Human contrast-detail performance with declining contrast

Alisa Walz-Flannigan, Ben Babcock, George C. Kagadis, Jihong Wang, Steve G. Langer

Research output: Contribution to journalArticlepeer-review

1 Scopus citations


Purpose: How do display settings and ambient lighting affect contrast detection thresholds for human observers Can recalibrating a display for high ambient lighting improve object detection Methods: Contrastdetail (CD) threshold detection performance was measured for observers using four color displays with varying overall contrast (e.g., differing maximum luminance and ambient lighting conditions). Detailed mapping of contrast detection performance (for fixed object size) was tracked as a function of: display maximum luminance, ambient lighting changes (with and without recalibrating for the higher ambience), and the performance of radiologists vs. nonradiologists. Results: The initial phase was analyzed with a hierarchical linear model of observer performance using: background gray level, maximum display luminance, and radiologist vs. nonradiologist. The only statistically significant finding was a maximum luminance of 100 cdm2 display performing worse than a baseline peak of 400 cdm2. The second phase examined ambient lighting effects on detection thresholds. Background gray level and maximum display luminance were examined coupled with ambient lighting for: baseline at 30, 435 uncorrected, and 435 lx with display recalibration for the ambient conditions. Results showed ambient correction improved sensitivity for small background digital driving level, but not at higher luminance backgrounds. Conclusions: For CD study, nonradiologist observers can be used without loss of applicability. Contrast detection thresholds improved significantly between displays with peak luminance from 100 cdm2 to 200 cdm2, but improvement beyond that was not statistically significant for contrast detection thresholds in a reading room environment. Applying a calibration correction at high ambience (435 lx) improved detection tasks primarily in the darker background regions.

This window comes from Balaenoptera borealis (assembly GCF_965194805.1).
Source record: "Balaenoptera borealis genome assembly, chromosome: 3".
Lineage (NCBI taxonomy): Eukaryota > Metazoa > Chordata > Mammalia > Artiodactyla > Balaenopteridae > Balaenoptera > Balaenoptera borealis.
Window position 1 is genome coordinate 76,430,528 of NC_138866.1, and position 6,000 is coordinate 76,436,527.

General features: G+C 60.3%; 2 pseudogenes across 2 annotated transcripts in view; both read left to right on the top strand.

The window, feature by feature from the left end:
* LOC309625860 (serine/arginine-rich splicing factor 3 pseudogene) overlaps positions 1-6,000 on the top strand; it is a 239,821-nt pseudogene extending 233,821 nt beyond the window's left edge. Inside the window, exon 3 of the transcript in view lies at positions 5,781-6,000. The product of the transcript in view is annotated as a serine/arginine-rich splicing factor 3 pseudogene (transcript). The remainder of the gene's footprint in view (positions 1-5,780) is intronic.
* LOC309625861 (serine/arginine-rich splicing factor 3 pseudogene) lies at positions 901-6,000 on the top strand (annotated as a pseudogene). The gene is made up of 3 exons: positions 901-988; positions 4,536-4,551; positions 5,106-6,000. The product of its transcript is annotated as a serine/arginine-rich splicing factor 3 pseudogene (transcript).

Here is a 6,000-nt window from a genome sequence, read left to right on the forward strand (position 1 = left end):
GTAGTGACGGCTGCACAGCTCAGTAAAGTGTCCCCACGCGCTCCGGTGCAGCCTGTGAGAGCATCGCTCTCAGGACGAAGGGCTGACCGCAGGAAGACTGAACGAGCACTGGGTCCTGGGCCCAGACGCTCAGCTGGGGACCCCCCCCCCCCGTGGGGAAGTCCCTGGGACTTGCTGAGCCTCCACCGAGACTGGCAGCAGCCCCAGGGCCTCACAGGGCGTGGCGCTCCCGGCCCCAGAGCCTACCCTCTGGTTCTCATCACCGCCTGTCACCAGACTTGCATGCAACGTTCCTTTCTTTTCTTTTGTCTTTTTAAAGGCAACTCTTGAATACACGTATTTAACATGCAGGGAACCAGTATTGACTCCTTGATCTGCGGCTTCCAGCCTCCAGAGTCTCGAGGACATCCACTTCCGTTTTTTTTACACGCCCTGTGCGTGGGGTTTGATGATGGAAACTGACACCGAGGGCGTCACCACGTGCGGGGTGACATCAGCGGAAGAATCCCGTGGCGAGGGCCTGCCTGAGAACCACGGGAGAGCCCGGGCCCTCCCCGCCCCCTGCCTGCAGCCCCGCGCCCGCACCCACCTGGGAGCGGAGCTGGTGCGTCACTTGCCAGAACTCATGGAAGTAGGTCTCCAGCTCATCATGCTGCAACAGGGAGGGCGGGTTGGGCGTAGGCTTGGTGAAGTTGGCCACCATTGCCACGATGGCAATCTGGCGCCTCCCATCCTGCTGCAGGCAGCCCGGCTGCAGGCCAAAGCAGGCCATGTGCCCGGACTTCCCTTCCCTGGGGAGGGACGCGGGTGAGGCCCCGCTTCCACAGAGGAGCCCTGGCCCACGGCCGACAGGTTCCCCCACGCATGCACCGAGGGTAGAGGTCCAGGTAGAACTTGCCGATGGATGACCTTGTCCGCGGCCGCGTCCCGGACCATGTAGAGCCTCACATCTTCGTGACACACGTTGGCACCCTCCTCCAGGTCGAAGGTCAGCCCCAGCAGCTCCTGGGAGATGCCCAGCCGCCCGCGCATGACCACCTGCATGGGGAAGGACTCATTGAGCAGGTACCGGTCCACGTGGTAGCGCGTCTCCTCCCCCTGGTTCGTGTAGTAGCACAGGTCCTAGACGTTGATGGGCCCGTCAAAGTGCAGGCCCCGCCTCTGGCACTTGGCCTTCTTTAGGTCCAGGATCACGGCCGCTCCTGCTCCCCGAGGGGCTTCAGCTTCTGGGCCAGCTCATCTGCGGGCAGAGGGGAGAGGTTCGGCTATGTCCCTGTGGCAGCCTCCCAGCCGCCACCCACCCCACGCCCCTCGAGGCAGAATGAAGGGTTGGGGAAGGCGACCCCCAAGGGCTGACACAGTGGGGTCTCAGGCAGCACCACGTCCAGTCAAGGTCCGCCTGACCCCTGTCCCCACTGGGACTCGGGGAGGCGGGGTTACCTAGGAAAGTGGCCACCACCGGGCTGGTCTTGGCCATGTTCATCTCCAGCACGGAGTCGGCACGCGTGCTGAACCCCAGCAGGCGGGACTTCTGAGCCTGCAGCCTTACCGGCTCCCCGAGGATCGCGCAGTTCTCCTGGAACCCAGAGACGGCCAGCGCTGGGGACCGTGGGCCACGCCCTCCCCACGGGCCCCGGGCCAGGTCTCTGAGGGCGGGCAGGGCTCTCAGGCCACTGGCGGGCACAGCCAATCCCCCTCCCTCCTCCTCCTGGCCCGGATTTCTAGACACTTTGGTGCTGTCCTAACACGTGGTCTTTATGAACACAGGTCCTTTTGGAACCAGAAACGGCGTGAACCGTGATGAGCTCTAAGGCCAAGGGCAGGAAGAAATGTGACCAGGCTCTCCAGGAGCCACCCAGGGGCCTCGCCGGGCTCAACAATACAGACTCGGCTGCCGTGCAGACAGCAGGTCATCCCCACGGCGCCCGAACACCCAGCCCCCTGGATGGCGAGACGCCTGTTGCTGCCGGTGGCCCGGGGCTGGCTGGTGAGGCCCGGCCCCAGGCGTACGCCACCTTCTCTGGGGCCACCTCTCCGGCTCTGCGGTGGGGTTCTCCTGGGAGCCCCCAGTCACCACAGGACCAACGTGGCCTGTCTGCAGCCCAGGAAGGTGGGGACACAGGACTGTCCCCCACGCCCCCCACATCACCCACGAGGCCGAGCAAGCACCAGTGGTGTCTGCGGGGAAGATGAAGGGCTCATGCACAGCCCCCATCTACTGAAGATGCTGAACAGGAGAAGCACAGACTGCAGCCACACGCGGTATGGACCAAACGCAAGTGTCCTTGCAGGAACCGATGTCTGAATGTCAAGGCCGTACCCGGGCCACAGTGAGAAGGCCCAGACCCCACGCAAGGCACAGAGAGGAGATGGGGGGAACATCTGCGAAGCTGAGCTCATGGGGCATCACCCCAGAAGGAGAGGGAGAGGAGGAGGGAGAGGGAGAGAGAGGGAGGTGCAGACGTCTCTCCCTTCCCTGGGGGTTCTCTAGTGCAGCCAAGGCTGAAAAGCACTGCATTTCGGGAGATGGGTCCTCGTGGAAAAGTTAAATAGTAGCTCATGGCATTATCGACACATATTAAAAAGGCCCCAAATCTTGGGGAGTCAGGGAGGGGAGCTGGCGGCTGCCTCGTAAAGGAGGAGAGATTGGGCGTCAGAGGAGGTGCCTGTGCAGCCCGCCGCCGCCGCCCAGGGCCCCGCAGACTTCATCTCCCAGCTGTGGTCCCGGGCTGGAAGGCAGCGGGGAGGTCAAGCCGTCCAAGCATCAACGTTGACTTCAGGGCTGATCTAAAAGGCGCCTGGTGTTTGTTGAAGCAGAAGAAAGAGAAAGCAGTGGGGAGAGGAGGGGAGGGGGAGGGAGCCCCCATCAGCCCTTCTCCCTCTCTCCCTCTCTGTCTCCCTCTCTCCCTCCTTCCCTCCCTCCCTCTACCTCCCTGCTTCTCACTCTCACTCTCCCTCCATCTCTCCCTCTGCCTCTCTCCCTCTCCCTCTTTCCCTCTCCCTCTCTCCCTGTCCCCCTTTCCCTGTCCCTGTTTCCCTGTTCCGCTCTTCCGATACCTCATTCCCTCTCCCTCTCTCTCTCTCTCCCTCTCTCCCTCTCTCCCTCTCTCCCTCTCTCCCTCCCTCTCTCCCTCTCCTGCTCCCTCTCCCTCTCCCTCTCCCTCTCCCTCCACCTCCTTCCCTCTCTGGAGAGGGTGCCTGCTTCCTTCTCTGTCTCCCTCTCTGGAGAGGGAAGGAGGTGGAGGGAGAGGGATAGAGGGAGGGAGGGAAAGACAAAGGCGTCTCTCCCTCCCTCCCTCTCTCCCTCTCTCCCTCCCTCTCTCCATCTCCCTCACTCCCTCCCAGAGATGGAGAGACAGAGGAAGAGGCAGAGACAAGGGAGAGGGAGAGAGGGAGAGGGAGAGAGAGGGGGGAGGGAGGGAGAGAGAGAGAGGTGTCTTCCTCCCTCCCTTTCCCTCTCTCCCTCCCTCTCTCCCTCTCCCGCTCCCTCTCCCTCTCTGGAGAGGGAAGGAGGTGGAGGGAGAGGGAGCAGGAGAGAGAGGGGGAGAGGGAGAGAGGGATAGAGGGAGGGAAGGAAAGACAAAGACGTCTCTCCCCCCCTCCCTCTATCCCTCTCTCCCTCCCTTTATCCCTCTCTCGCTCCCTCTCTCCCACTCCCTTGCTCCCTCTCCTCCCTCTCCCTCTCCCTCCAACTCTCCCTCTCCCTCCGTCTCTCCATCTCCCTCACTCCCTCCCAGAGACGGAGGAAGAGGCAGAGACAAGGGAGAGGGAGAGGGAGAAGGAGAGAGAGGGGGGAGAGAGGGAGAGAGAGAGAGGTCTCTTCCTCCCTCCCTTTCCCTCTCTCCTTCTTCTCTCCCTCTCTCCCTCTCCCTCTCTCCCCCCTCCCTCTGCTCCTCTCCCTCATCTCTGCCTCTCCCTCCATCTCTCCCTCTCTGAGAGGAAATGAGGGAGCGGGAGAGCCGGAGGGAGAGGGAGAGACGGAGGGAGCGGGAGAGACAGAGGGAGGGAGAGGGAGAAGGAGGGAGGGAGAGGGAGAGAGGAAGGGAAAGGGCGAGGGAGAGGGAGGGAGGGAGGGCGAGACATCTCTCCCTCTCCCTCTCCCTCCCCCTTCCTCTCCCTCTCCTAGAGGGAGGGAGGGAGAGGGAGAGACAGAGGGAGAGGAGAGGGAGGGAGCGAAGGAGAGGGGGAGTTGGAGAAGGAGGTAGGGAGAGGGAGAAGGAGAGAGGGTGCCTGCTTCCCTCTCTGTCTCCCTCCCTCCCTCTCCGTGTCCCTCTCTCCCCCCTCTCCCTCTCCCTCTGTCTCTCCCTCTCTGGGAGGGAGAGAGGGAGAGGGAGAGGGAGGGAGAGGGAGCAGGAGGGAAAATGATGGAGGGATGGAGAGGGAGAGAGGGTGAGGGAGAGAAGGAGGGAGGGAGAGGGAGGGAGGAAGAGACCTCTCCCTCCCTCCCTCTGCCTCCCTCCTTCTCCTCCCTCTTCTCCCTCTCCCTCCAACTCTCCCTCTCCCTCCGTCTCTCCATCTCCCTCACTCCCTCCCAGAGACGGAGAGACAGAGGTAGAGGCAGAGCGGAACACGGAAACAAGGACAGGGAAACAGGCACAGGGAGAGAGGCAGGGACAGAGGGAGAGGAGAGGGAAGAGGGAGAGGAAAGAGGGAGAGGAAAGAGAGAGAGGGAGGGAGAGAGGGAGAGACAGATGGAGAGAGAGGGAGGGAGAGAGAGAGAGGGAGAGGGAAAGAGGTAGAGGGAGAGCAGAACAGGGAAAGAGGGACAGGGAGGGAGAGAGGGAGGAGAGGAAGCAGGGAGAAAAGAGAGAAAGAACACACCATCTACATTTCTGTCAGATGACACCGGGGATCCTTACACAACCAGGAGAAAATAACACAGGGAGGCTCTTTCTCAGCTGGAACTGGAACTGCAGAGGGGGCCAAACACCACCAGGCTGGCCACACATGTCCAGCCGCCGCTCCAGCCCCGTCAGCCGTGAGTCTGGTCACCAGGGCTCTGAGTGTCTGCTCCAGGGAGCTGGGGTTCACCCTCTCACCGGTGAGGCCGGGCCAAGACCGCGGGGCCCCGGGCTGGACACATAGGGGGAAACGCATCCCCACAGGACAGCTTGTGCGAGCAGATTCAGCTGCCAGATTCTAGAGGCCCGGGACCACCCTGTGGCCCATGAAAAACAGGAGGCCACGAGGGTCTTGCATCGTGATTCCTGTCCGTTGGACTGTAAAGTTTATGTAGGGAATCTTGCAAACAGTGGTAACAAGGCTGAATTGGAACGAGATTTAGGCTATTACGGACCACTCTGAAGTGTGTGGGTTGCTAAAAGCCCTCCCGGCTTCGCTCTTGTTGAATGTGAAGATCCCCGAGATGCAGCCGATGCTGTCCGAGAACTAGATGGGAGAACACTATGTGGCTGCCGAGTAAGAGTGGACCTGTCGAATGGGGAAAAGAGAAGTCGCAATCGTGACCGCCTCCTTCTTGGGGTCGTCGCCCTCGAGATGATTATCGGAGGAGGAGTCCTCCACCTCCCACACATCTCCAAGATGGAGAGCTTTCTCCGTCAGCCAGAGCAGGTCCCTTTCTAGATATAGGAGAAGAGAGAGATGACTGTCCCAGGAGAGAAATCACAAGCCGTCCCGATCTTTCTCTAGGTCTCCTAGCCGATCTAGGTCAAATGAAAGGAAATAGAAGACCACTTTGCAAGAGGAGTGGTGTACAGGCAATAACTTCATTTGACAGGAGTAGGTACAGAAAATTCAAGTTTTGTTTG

Original languageEnglish (US)
Pages (from-to)5446-5456
Number of pages11
JournalMedical physics
Issue number9
StatePublished - Sep 2012


  • GSDF
  • ambient lighting
  • contrastdetail performance
  • display
  • human visual system
  • luminance
  • observer studies

ASJC Scopus subject areas

  • Biophysics
  • Radiology Nuclear Medicine and imaging


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